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Re: [beemonitoring] Call for observations of Relationship Between Height of Bowl and Captures for this Summer

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  • Nicholas Stewart
    I hope/will be publishing findings from my study s 2010 season soon on this very topic, among a number of other as well (Vane v. Pan v. Malaise v. Sweep v.
    Message 1 of 2 , May 4, 2011
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      I hope/will be publishing findings from my study's 2010 season soon on this very topic, among a number of other as well (Vane v. Pan v. Malaise v. Sweep v. Floral-Observ., all temporally/seasonally/regionally/locally/etc.!

      Likewise, 2011's data-set is coming together quite nicely already (as I'm through the apple bloom - thank god, exhausting - & what a VERY, VERY unique bloom it was this year, earliest in nearly 3 decades in N. GA, w/ some intriguing preliminary results), and again any/all significant differences between my Elev. vs. Level Pan-sets will be investigated - Though additionally, 2011's updated protocols are evaluating said differences between Elev. & Level Floral Pan-sets (Floral vs. Trad. will be analyzed, as would be expected), as well as Canopy vs. Ground Malaise trapping variation.

      In case there were questions, the elevation utilized for the devices is that of the average bottom-1/6th of N. GA Apple Tree's branches w/ blossoms during bloom - while the Canopy-Malaise (per intended target taxa) is situated above the average top-1/6th, aiming to nab more of the commonly-missed high-flying Apid & Megachilid 'buzz' pollinators (we'll see if I ultimately use them again next year in a similar manner)!

      Nick Stewart                                                                                                                                 
                                         GA Poll Study Logo w Sign 2.jpg


      On Mon, May 2, 2011 at 9:33 PM, Sam Droege <sdroege@...> wrote:


      In the never ending search for meaning in why bees end up in bowl / cup / vane / pan and other colored traps I think it worth revisiting the ideas of the impact of the relationship between the height of the opening of the bowl off of the ground, that height's relationship to the surrounding vegetation, they type of surrounding vegetation, and the number and composition of the bees captured.  As with bowl color, I have an impression that while there are patterns to these relationships it may be very situational and there may be relatively few absolutes.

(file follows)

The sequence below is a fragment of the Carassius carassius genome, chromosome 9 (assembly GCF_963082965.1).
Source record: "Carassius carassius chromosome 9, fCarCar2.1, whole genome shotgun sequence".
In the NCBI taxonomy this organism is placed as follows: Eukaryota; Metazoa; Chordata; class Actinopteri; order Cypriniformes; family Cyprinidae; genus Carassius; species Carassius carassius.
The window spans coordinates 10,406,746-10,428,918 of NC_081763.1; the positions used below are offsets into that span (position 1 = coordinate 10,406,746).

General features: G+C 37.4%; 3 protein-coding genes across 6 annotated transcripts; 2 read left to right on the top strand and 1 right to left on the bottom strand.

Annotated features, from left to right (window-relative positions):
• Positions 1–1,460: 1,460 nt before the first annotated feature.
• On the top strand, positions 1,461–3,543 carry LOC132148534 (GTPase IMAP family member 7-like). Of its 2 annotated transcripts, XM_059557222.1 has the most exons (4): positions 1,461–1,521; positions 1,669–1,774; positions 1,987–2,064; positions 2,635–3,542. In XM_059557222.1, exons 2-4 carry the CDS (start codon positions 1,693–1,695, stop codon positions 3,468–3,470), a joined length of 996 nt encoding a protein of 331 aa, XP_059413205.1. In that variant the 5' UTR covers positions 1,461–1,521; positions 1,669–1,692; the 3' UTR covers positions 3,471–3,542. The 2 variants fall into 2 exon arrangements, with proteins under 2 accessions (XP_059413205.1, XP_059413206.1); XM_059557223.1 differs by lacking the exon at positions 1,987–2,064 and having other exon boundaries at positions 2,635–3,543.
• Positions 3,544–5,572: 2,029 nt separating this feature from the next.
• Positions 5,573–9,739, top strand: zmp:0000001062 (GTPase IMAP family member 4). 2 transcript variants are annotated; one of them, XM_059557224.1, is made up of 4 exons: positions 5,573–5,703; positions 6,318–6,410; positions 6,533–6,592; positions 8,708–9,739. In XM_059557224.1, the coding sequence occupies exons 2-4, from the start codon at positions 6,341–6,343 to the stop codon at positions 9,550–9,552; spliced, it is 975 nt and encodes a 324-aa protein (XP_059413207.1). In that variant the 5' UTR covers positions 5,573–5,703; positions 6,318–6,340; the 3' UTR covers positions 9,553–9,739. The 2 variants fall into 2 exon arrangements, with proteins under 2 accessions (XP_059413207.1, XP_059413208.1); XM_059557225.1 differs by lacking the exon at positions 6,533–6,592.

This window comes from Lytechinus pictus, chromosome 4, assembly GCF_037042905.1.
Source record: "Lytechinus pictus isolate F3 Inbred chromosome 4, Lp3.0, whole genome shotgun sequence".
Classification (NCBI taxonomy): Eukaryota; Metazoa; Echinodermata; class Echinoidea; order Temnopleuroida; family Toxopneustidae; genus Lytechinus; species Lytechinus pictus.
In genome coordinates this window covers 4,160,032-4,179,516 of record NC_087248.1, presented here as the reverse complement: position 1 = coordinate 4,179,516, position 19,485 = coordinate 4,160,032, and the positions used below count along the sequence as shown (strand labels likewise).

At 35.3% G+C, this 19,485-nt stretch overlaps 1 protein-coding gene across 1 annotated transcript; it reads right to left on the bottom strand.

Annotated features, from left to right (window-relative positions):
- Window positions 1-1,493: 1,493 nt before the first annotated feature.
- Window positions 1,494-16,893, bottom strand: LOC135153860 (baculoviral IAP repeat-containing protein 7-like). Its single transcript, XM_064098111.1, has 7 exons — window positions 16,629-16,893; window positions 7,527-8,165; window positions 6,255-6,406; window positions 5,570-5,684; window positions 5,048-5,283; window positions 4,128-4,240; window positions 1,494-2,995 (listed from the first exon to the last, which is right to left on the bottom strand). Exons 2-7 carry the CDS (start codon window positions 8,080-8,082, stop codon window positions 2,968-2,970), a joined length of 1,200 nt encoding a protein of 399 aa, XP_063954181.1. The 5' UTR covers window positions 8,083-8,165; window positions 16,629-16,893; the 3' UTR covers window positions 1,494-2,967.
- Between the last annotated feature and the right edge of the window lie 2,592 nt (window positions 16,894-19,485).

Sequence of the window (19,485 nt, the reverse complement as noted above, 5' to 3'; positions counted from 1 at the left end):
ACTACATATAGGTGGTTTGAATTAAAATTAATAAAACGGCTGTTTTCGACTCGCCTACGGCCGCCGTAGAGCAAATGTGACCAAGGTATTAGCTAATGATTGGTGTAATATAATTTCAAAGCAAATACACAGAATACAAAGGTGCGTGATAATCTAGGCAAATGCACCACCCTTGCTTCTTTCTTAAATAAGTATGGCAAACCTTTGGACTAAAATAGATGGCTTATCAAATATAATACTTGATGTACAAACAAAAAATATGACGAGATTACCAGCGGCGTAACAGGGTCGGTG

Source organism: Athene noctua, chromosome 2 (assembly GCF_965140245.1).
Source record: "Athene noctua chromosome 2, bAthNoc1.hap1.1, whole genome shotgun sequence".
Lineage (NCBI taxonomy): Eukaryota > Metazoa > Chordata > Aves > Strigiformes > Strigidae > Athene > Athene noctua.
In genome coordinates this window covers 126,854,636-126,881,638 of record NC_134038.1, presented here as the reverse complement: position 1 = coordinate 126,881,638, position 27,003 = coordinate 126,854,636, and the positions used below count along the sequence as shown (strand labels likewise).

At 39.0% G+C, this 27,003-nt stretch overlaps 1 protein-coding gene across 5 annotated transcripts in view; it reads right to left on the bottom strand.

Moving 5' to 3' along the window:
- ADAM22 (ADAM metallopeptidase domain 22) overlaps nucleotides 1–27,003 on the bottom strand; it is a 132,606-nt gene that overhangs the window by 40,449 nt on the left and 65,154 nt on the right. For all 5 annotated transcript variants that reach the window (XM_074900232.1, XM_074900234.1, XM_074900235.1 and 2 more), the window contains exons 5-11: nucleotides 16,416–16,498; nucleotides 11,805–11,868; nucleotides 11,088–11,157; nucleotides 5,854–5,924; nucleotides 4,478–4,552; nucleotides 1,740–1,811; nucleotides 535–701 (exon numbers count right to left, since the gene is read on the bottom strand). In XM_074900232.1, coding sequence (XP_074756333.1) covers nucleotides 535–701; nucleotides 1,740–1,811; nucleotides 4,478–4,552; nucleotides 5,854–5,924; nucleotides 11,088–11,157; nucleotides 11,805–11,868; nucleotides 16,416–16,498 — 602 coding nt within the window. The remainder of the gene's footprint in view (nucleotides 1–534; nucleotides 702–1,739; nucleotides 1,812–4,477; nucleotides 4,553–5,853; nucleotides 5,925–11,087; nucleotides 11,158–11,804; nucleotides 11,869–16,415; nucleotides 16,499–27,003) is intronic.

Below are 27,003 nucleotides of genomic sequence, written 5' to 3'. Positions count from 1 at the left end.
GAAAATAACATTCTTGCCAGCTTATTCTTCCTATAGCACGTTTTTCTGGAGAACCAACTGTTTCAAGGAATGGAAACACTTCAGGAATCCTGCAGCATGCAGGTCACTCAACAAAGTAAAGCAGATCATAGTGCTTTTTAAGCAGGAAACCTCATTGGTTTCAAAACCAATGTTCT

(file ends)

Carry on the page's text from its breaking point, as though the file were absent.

So, I am not asking for any results or impressions at this moment, but am encouraging people to keep track of their observations this summer and perhaps incorporate some small tests into their field studies.

      I am including canopy traps in this category....something that you rarely hear about.

      Thanks...talk to you this Fall.


      Sam Droege  sdroege@...                      
      w 301-497-5840 h 301-390-7759 fax 301-497-5624
      USGS Patuxent Wildlife Research Center
      BARC-EAST, BLDG 308, RM 124 10300 Balt. Ave., Beltsville, MD  20705
      I taste a liquor never brewed,
      From tankards scooped in pearl;
      Not all the vats upon the Rhine
      Yield such an alcohol!

      Inebriate of air am I,
      And debauchee of dew,
      Reeling, through endless summer days,
      From inns of molten blue.

      When landlords turn the drunken bee
      Out of the foxglove's door,
      When butterflies renounce their drams,
      I shall but drink the more!

      Till seraphs swing their snowy hats,
      And saints to windows run,
      To see the little tippler
      Leaning against the sun!

      Nicholas G. Stewart
      Georgia Native Fruit Tree -----------------------------------------------------------------------
      -------------------------------- Pollinator Biodiversity Assessment, 
      ----------------- Managing Native Pollinator Species Richness:   Efforts in Sustainable, Native Pollination Services -------
           Project Design   ---   Lead Field Researcher   ---   Primary Taxonomist
      nick.s2art@...   *(PRIMARY)*   
      nstewart@...                                                                                         (404) 784-6236            

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